How long has it been since you checked your customer analytics dashboard?

When’s the last time you asked a customer to do a survey?

What about got on the phone with them?

Had a meeting in person?

Those are all incredible ways to understand your customer, but there’s another way that goes even deeper, and can be worth billions of dollars when done properly.

When’s the last time you talked to them while they do their job?

Major brands like Coke and Proctor & Gamble invest heavily into this type of ethnographic research, visiting customers as they use their products in-situ. They are deeply customer-centric organizations.

One famous story of the success of this approach is with Febreeze, which was almost yanked from shelves in the 90’s.

The product, while incredible at cleaning up smells, just wasn’t selling. People were a bit confused about it and didn’t think their houses smelled, because they were used to the smells.

That is, until someone had a conversation that lead to an insight that changed the communication. The communication happened as a conversation in a home filled with 9 cats.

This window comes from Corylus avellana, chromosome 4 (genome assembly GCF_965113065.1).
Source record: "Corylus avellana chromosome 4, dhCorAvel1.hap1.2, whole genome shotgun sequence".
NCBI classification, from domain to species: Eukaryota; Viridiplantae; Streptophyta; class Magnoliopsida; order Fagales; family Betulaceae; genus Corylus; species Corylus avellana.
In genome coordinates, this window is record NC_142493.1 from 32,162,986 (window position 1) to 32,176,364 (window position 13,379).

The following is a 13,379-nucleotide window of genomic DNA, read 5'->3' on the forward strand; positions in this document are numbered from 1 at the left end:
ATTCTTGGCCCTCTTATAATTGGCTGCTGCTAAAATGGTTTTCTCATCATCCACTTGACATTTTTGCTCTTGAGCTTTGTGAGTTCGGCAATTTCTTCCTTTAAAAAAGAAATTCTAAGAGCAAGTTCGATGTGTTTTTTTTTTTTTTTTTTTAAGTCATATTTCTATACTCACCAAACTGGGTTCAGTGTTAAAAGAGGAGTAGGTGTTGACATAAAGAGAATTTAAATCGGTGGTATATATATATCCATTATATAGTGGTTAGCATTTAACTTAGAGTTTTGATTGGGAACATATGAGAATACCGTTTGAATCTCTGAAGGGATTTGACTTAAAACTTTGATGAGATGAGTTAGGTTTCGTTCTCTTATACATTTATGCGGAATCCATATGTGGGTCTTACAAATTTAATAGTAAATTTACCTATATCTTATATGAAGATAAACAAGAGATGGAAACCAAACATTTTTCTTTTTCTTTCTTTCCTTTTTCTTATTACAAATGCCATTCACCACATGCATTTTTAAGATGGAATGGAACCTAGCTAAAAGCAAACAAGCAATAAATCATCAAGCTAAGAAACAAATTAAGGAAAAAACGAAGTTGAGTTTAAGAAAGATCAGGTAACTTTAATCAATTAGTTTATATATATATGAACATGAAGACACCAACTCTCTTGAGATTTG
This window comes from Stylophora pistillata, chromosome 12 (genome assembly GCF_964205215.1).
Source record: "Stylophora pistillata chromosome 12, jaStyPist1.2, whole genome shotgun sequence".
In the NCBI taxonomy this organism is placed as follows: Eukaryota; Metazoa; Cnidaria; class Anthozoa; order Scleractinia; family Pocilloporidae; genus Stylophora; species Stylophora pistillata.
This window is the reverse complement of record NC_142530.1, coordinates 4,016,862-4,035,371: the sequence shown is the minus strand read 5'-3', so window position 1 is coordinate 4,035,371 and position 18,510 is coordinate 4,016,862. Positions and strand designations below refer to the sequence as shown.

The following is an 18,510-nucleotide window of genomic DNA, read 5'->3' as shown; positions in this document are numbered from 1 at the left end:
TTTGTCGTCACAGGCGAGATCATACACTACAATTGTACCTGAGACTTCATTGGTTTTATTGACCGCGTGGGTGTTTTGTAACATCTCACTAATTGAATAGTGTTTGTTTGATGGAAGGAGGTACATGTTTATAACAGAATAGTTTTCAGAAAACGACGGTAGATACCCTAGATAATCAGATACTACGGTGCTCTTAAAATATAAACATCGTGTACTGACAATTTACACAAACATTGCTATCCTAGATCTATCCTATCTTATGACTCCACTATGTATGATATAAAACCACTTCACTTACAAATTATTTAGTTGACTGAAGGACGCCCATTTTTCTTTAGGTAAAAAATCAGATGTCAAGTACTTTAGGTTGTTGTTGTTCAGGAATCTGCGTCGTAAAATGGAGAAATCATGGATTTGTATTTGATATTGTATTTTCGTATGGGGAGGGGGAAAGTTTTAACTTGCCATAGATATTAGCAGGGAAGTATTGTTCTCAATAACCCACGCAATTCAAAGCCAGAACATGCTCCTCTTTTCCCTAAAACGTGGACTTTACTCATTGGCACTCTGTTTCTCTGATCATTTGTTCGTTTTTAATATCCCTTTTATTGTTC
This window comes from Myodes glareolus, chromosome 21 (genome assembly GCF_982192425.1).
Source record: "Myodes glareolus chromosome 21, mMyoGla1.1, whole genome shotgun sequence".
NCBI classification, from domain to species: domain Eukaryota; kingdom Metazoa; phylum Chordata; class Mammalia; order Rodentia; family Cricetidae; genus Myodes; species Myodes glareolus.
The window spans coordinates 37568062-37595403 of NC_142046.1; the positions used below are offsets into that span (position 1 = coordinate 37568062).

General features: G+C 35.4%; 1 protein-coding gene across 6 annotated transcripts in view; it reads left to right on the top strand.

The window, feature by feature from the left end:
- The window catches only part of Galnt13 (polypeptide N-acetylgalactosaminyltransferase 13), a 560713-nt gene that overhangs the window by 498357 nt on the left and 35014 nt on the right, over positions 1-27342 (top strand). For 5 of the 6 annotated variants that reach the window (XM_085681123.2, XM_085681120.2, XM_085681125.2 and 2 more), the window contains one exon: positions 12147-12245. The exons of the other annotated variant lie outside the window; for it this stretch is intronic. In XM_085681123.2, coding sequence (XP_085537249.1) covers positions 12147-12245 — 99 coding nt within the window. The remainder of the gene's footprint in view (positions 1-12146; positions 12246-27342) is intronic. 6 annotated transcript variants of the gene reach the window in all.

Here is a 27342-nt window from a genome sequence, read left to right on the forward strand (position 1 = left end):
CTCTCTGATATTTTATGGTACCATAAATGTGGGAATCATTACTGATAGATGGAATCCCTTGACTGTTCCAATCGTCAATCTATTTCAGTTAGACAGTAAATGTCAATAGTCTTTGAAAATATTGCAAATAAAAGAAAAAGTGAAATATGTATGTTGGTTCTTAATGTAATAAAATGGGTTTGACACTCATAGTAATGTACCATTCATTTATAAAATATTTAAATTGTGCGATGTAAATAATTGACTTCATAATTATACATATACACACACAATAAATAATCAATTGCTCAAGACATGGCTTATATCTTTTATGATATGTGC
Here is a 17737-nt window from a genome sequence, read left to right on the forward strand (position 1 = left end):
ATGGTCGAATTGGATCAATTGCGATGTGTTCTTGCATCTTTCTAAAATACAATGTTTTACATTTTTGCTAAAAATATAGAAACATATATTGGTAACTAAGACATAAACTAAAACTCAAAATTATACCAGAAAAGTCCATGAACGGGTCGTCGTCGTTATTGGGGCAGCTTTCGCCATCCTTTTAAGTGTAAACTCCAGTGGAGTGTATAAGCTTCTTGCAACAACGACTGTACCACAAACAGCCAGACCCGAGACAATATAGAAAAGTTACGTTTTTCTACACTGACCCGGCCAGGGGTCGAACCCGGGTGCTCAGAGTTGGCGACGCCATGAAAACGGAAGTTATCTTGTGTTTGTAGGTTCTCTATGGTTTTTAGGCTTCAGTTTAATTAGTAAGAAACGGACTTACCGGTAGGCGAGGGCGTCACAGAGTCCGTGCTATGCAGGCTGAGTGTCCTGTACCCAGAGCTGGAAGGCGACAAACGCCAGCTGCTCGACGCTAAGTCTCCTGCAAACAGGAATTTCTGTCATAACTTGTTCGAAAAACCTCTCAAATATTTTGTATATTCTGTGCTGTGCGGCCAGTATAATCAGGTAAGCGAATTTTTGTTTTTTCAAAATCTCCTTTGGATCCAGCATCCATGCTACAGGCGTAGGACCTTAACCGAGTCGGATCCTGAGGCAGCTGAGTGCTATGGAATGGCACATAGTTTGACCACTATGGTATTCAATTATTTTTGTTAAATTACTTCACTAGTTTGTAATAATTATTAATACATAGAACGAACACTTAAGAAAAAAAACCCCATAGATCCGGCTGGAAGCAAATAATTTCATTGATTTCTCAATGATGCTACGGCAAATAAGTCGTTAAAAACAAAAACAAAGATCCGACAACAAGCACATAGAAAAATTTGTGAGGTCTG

The insight that people didn’t think their homes smelled lead to the addition of additional scents into the formulation, and the product became the“final touch” in the cleaning ceremony. The coup de grâce on a messy room.

With this insight in hand, the marketing communications changed dramatically. Febreeze started as some experimenting in a lab, and is now a $1 billion dollar brand.

But it wouldn’t have been if it wasn’t for the simple act of spending time with customers while they do their jobs, and engaging with them in the meaning and importance of these jobs.

Spending time with customers while they do their jobs isn’t always so easy as to send some ethnographers or strategists to a consumers home. It might mean sending them to an oil rig, or a lonely mine in Siberia. Or even just the checkout counter of a local store.

What’s important is investing in the listening and understanding. If P&G had decided that Febreeze was just a flop based on early results, they’d be out over $1 billion. But they believe in the very simple value that you must listen to and understand your customers, and that requires time and investment.

That’s why we focus on the outcome, not the technology. It’s only with an entire process wrapped together that we can find these gems of insight that can transform a customer experience from bland to delightful. They’re hard to find, and come from unexpected places, but when you find them, your business smells a lot fresher verses the competition.

To learn more about how SMITH approaches customer experience, download CX: It Starts with Them.

Tags: Insights, CX, customer experience